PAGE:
Time for a new backpack?
Doing back-to-school shopping? Follow these four tips to avoid a backpack that causes back pain.
School is about to start in the next few weeks, and I often get questions from parents concerned about their children’s backpacks. Is wearing a backpack harmful to my child? Will it cause scoliosis or growth issues? How can I protect my child?
First, backpack use will not cause scoliosis, S-curve of the spine, or kyphosis, hunch back, in your child. There is no medical data to support this. However, a poorly fitting backpack or a backpack worn incorrectly can cause back pain. It can also cause injury to muscles and joints including the spine and shoulders. This pain can cause time off sports, school and increase costs for healthcare.
Here are some helpful tips for backpack purchases and use:
- Look for a backpack that is roughly no wider than your child’s torso and isn’t too heavy – In general, a backpack should be appropriately sized to the child and weight should not exceed about 10% to 20% of the child’s weight. Children should wear straps symmetrically on both shoulders to minimize muscle strain and imbalance. The backpack itself should not be too heavy.
- Straps should be wide – A backpack with two wide symmetric shoulder straps will allow the weight to be evenly distributed when worn. Other features that can help with comfort are a padded back and waist strap. Rolling bags eliminate the load on the back, however, they cause a significant tripping hazard and are not routinely allowed in many schools.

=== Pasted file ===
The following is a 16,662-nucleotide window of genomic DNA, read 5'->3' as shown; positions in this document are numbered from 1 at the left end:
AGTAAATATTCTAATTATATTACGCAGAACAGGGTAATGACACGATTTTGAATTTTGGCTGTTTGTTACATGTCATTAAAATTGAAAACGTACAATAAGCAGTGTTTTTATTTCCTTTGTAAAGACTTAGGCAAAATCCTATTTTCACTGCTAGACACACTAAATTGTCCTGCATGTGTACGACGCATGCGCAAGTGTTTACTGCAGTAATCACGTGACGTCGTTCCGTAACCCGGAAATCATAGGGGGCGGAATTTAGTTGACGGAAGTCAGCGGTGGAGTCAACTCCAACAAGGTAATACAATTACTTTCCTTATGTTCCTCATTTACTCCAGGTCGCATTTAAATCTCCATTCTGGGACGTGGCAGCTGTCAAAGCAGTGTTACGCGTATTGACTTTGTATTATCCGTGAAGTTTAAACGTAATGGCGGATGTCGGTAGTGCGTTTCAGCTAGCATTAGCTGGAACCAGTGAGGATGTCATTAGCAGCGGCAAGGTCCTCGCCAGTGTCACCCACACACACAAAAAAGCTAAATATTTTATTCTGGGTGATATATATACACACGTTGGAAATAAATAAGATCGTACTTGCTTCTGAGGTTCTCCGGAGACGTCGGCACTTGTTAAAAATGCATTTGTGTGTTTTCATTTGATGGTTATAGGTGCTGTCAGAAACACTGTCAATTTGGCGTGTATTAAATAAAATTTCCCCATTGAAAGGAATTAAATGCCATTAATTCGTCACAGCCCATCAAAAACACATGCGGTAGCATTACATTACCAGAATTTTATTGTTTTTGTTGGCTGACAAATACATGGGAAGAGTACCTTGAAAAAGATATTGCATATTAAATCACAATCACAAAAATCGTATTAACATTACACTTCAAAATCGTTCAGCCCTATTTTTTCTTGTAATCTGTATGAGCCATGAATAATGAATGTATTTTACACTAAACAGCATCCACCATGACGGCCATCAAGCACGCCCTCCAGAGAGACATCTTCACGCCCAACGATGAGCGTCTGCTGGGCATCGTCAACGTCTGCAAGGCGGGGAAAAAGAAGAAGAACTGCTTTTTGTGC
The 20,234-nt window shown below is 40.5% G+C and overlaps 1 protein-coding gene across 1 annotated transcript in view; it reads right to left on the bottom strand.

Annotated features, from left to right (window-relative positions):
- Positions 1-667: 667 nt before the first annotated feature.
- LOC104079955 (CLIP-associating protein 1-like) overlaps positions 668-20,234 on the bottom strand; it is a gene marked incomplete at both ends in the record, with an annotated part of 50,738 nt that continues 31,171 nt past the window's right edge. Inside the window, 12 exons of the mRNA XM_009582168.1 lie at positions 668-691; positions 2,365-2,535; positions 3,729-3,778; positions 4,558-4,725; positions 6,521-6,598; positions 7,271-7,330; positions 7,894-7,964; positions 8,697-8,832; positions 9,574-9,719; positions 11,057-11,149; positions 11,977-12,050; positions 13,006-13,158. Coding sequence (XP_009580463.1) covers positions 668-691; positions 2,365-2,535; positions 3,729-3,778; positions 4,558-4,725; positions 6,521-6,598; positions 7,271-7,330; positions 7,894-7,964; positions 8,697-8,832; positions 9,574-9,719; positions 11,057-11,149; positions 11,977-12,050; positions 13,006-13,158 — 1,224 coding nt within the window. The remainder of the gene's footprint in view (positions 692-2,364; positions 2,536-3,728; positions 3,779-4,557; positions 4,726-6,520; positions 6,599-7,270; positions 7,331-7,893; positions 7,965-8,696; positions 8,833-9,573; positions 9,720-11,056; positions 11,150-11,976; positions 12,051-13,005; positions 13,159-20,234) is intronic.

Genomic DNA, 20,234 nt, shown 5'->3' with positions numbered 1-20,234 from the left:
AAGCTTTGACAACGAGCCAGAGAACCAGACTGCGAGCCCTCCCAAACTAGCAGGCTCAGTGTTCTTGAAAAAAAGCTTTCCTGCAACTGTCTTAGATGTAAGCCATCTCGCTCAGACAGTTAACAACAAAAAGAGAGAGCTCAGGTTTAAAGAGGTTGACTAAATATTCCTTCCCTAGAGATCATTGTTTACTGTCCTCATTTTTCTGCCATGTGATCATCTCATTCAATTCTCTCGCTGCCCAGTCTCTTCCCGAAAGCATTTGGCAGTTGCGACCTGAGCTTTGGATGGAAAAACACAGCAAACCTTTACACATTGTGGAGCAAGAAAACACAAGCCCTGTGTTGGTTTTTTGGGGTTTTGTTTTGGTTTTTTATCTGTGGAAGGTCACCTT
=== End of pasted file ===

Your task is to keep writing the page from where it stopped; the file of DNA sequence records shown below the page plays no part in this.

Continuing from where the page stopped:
- Straps should sit narrow enough so they will stay on the child’s shoulders and not fall off – Have your child practice putting on the backpack and make sure they do it bending at the knees. Wearing a backpack on one shoulder can cause significant neck and back strain, so help kids learn the importance of proper wear. Ensure the straps are snug and the backpack does not sag down to the buttocks.
- Pack strategically – When packing a backpack, put the heaviest items, such as books, in the center and closest to the part of the bag that will lean on the back. Utilize the other compartments to distribute the load for lighter items. If the backpack is too heavy, eliminate items like toys, games or extra clothing. Consider having your child carry a book or two in hand if the backpack is too heavy. Also, suggest the child drop books at the school locker if possible.
If these changes aren’t helping and the problem persists, consider asking the school about a second set of books or discuss with them ways to eliminate the need to carry so many, such as online resources.
If your child complains of back pain, consider checking the backpack and following the tips above. If they complain of numbness or tingling with backpack use, then it is time to seek medical care.
Dr. Kristina Sinacori Walick is a pediatric orthopedic surgeon at Advocate Medical Group.